Chinn worked among the city’s poor, and in doing this, started to notice her patients had late-stage cancers that often had gone undetected or untreated for years. To learn more about cancer and its prevention, Chinn begged information off white doctors who were willing to share with her, and even accompanied her patients to other clinic appointments in the city, claiming to be the family physician. Chinn took this information and integrated it into her own practice, creating guidelines for early cancer detection that were revolutionary at the time—for instance, checking patient health histories, checking family histories, performing routine pap smears, and screening patients for cancer even before they showed symptoms. For years, Chinn was the only black female doctor working in Harlem, and she continued to work closely with the poor and advocate for early cancer screenings until she retired at age 81.
Pictorial Press Ltd/Alamy
Alice Ball was a chemist best known for her groundbreaking work on the development of the “Ball Method,” the first successful treatment for those suffering from leprosy during the early 20th century.
In 1916, while she was an undergraduate student at the University of Hawaii, Ball studied the effects of Chaulmoogra oil in treating leprosy. This oil was a well-established therapy in Asian countries, but it had such a foul taste and led to such unpleasant side effects that many patients refused to take it.
So Ball developed a method to isolate and extract the active compounds from Chaulmoogra oil to create an injectable medicine. This marked a significant breakthrough in leprosy treatment and became the standard of care for several decades afterward.
Unfortunately, Ball died before she could publish her results, and credit for this discovery was given to another scientist. One of her colleagues, however, was able to properly credit her in a publication in 1922.
onathan Newton/The Washington Post/Getty
The person who arguably contributed the most to scientific research in the last century, surprisingly, wasn’t even a scientist. Henrietta Lacks was a tobacco farmer and mother of five children who lived in Maryland during the 1940s. In 1951, Lacks visited Johns Hopkins Hospital where doctors found a cancerous tumor on her cervix. Before treating the tumor, the doctor who examined Lacks clipped two small samples of tissue from Lacks’ cervix without her knowledge or consent—something unthinkable today thanks to informed consent practices, but commonplace back then.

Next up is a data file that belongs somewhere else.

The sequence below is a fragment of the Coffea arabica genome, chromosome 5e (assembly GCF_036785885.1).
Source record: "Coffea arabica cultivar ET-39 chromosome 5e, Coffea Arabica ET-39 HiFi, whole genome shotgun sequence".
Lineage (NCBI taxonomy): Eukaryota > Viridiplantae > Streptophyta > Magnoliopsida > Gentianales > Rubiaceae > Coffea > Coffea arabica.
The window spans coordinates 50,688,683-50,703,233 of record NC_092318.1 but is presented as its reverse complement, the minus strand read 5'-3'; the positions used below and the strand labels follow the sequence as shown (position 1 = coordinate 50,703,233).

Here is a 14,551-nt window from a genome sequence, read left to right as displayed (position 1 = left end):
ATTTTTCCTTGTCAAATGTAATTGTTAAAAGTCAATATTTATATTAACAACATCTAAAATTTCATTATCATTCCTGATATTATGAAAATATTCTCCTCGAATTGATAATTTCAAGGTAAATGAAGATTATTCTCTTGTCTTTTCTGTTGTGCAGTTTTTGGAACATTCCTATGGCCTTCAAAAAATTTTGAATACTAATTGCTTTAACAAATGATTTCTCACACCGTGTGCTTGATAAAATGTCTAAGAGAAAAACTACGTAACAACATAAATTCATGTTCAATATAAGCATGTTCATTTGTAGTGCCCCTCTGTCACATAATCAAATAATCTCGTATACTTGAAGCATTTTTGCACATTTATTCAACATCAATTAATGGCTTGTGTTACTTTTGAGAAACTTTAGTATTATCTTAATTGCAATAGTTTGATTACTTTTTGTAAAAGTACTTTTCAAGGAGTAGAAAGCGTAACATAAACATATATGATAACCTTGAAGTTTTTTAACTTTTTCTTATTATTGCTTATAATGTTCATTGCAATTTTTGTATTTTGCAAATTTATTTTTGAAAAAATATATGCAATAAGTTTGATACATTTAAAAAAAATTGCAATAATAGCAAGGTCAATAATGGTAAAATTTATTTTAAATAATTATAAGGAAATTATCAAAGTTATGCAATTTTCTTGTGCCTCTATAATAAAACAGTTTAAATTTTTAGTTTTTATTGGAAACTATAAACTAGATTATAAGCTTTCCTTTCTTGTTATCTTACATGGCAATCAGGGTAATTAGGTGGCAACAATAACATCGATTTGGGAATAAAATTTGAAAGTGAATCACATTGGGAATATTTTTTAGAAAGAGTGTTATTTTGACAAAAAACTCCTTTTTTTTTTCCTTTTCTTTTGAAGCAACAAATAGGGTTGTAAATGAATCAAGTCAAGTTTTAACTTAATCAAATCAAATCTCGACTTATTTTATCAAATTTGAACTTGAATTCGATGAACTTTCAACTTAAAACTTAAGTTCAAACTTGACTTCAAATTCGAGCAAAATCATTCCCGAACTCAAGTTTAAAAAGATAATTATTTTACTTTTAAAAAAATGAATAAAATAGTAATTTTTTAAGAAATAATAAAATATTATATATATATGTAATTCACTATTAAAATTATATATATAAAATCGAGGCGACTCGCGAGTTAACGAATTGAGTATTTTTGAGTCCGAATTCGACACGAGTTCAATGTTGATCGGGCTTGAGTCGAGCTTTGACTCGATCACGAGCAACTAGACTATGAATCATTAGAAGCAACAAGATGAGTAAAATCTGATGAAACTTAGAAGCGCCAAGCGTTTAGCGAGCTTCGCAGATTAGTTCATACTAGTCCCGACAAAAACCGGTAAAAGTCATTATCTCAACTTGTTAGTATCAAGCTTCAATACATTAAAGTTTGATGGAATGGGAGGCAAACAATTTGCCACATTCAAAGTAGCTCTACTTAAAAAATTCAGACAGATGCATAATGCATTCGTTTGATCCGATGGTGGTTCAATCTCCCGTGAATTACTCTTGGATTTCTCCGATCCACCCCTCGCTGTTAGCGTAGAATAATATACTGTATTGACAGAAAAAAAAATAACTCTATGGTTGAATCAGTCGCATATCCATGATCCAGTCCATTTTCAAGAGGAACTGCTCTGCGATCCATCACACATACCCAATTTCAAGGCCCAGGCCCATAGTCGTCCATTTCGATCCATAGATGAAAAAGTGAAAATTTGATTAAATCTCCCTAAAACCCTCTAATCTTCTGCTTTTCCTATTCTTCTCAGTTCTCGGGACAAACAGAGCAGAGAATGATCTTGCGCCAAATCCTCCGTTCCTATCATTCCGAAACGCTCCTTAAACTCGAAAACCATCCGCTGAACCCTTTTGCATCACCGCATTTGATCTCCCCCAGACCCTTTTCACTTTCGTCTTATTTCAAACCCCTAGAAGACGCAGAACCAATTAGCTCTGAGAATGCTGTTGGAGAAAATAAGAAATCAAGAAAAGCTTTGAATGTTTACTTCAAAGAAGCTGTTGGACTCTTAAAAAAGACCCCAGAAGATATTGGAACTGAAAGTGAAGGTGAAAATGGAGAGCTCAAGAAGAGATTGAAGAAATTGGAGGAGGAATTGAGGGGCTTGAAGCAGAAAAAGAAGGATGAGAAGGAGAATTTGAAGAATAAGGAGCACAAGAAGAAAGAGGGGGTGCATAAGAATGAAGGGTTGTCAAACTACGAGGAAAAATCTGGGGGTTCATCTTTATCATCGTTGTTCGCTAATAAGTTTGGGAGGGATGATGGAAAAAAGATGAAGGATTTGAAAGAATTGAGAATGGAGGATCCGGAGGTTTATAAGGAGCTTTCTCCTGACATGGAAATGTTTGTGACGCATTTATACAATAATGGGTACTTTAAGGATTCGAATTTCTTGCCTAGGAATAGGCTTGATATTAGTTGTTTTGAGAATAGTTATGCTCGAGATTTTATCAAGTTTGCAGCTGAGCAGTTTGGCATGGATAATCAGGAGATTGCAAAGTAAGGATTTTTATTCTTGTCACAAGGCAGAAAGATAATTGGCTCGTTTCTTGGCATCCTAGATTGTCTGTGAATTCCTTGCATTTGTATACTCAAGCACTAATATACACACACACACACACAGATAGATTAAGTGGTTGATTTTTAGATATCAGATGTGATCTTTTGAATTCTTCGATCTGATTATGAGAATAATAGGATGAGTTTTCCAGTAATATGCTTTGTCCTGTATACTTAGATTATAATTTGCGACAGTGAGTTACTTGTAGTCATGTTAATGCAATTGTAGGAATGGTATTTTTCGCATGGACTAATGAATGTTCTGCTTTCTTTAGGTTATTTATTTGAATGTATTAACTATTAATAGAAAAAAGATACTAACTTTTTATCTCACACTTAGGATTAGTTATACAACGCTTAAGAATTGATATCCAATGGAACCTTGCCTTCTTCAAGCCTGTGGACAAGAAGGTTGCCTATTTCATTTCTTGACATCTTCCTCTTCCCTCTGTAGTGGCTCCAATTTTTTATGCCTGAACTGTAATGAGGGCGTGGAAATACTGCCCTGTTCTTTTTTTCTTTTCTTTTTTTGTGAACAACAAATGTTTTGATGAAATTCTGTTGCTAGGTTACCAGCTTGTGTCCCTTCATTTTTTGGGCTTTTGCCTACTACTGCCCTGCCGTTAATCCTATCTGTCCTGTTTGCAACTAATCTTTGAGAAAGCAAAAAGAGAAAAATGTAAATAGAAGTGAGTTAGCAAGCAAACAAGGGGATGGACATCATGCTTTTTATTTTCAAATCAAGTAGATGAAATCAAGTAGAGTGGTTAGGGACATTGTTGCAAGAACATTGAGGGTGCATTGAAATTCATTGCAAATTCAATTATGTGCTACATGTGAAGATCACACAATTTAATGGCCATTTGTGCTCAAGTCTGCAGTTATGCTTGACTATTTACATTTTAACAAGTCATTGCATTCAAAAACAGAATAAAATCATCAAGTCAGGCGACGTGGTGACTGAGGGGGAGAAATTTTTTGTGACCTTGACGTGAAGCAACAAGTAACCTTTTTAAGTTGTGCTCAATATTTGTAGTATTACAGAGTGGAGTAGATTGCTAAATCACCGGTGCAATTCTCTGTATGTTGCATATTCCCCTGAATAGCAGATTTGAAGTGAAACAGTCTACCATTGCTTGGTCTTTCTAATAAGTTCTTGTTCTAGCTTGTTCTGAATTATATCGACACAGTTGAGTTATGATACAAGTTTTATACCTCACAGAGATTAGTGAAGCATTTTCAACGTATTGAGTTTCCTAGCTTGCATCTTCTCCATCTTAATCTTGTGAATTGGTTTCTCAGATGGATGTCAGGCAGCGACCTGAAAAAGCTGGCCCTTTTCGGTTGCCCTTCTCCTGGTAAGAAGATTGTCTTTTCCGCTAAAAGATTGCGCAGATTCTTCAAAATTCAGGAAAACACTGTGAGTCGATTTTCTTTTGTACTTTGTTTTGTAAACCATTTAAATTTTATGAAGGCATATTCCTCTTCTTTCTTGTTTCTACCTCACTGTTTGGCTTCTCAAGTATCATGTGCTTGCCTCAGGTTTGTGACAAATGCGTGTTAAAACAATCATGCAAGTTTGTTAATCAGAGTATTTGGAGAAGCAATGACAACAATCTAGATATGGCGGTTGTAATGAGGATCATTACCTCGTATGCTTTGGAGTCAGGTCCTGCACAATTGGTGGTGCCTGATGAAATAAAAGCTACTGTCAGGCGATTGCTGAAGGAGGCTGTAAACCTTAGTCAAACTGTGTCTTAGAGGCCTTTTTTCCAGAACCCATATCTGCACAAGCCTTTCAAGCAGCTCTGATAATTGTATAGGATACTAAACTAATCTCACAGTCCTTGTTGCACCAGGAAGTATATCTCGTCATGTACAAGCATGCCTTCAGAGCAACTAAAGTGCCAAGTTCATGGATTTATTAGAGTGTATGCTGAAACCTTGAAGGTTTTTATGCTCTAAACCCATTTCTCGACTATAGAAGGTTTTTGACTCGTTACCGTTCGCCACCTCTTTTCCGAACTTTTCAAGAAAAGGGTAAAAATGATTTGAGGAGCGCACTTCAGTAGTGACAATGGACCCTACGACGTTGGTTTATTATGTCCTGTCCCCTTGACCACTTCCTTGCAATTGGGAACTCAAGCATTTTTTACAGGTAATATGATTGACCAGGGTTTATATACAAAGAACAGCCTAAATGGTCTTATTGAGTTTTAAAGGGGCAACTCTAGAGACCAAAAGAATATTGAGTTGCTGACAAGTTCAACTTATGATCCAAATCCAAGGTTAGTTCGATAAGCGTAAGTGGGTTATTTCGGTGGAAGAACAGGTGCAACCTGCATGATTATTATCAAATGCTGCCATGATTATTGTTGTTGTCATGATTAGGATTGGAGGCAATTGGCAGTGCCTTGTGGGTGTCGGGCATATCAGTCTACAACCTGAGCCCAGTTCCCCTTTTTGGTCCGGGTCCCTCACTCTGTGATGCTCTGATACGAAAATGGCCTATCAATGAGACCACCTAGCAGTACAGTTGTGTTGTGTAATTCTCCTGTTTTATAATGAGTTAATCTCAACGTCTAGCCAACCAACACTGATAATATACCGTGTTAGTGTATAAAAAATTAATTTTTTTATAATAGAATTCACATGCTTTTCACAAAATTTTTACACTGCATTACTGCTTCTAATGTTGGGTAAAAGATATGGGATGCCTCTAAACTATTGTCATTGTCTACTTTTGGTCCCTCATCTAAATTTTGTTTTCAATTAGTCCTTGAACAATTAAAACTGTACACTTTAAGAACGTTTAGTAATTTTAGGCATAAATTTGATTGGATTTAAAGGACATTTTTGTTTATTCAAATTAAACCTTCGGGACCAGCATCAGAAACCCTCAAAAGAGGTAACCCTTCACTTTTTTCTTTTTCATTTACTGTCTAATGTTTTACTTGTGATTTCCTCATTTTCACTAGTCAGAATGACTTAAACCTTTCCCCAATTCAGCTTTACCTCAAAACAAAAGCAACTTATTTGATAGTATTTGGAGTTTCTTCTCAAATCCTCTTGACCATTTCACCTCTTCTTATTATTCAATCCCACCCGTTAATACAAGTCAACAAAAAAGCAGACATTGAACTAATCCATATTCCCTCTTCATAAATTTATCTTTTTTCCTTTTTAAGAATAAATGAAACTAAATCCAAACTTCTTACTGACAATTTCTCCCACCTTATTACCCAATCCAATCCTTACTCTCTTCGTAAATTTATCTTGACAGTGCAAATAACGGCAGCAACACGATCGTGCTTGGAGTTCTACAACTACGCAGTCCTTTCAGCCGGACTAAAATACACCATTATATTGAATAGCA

As Lacks underwent treatment for her cancer, her tissue samples made their way to the desk of George Otto Gey, a cancer researcher at Johns Hopkins. He noticed that unlike the other cell cultures that came into his lab, Lacks’ cells grew and multiplied instead of dying out. Lacks’ cells were “immortal,” meaning that because of a genetic defect, they were able to reproduce indefinitely as long as certain conditions were kept stable inside the lab.
Gey started shipping Lacks’ cells to other researchers across the globe, and scientists were thrilled to have an unlimited amount of sturdy human cells with which to experiment. Long after Lacks died of cervical cancer in 1951, her cells continued to multiply and scientists continued to use them to develop cancer treatments, to learn more about HIV/AIDS, to pioneer fertility treatments like in vitro fertilization, and to develop the polio vaccine. To this day, Lacks’ cells have saved an estimated 10 million lives, and her family is beginning to get the compensation and recognition that Henrietta deserved.
Dr. Gladys West
Gladys West was a mathematician who helped invent something nearly everyone uses today. West started her career in the 1950s at the Naval Surface Warfare Center Dahlgren Division in Virginia, and took data from satellites to create a mathematical model of the Earth’s shape and gravitational field. This important work would lay the groundwork for the technology that would later become the Global Positioning System, or GPS. West’s work was not widely recognized until she was honored by the US Air Force in 2018.
Dr. Kizzmekia "Kizzy" Corbett
At just 35 years old, immunologist Kizzmekia “Kizzy” Corbett has already made history. A viral immunologist by training, Corbett studied coronaviruses at the National Institutes of Health (NIH) and researched possible vaccines for coronaviruses such as SARS (Severe Acute Respiratory Syndrome) and MERS (Middle East Respiratory Syndrome).At the start of the COVID pandemic, Corbett and her team at the NIH partnered with pharmaceutical giant Moderna to develop an mRNA-based vaccine against the virus. Corbett’s previous work with mRNA and coronaviruses was vital in developing the vaccine, which became one of the first to be authorized for emergency use in the United States. The vaccine, along with others, is responsible for saving an estimated 14 million lives.
Sarah Watts is a health and science writer based in Chicago.